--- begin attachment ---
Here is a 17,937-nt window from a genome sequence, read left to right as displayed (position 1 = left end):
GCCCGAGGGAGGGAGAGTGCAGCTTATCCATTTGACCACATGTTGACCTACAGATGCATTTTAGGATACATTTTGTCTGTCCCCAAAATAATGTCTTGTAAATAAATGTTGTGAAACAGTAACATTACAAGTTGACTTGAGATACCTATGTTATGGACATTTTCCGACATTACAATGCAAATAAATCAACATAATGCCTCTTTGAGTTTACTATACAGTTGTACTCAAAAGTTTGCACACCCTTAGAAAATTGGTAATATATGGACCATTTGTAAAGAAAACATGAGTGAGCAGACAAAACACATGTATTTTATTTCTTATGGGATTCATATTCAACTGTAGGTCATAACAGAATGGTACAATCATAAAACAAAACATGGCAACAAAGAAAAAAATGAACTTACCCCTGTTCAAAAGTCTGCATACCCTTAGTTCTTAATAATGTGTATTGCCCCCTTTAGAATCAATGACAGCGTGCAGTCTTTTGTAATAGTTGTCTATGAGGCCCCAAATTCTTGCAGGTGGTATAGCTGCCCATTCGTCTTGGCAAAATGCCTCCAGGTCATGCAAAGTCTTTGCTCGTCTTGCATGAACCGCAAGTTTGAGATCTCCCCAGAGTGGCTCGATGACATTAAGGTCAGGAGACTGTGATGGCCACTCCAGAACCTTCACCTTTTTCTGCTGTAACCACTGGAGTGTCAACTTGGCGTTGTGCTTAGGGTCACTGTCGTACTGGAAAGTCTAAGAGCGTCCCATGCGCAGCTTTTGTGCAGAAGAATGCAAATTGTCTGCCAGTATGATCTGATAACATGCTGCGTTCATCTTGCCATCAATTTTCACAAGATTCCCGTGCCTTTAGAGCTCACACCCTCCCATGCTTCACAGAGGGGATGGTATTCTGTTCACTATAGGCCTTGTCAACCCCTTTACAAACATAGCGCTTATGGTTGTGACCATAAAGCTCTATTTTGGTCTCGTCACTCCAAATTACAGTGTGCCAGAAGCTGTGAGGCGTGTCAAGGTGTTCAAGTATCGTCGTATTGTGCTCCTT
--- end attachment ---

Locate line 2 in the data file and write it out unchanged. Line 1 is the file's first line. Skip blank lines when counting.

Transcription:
GCCCGAGGGAGGGAGAGTGCAGCTTATCCATTTGACCACATGTTGACCTACAGATGCATTTTAGGATACATTTTGTCTGTCCCCAAAATAATGTCTTGTAAATAAATGTTGTGAAACAGTAACATTACAAGTTGACTTGAGATACCTATGTTATGGACATTTTCCGACATTACAATGCAAATAAATCAACATAATGCCTCTTTGAGTTTACTATACAGTTGTACTCAAAAGTTTGCACACCCTTAGAAAATTGGTAATATATGGACCATTTGTAAAGAAAACATGAGTGAGCAGACAAAACACATGTATTTTATTTCTTATGGGATTCATATTCAACTGTAGGTCATAACAGAATGGTACAATCATAAAACAAAACATGGCAACAAAGAAAAAAATGAACTTACCCCTGTTCAAAAGTCTGCATACCCTTAGTTCTTAATAATGTGTATTGCCCCCTTTAGAATCAATGACAGCGTGCAGTCTTTTGTAATAGTTGTCTATGAGGCCCCAAATTCTTGCAGGTGGTATAGCTGCCCATTCGTCTTGGCAAAATGCCTCCAGGTCATGCAAAGTCTTTGCTCGTCTTGCATGAACCGCAAGTTTGAGATCTCCCCAGAGTGGCTCGATGACATTAAGGTCAGGAGACTGTGATGGCCACTCCAGAACCTTCACCTTTTTCTGCTGTAACCACTGGAGTGTCAACTTGGCGTTGTGCTTAGGGTCACTGTCGTACTGGAAAGTCTAAGAGCGTCCCATGCGCAGCTTTTGTGCAGAAGAATGCAAATTGTCTGCCAGTATGATCTGATAACATGCTGCGTTCATCTTGCCATCAATTTTCACAAGATTCCCGTGCCTTTAGAGCTCACACCCTCCCATGCTTCACAGAGGGGATGGTATTCTGTTCACTATAGGCCTTGTCAACCCCTTTACAAACATAGCGCTTATGGTTGTGACCATAAAGCTCTATTTTGGTCTCGTCACTCCAAATTACAGTGTGCCAGAAGCTGTGAGGCGTGTCAAGGTGTTCAAGTATCGTCGTATTGTGCTCCTT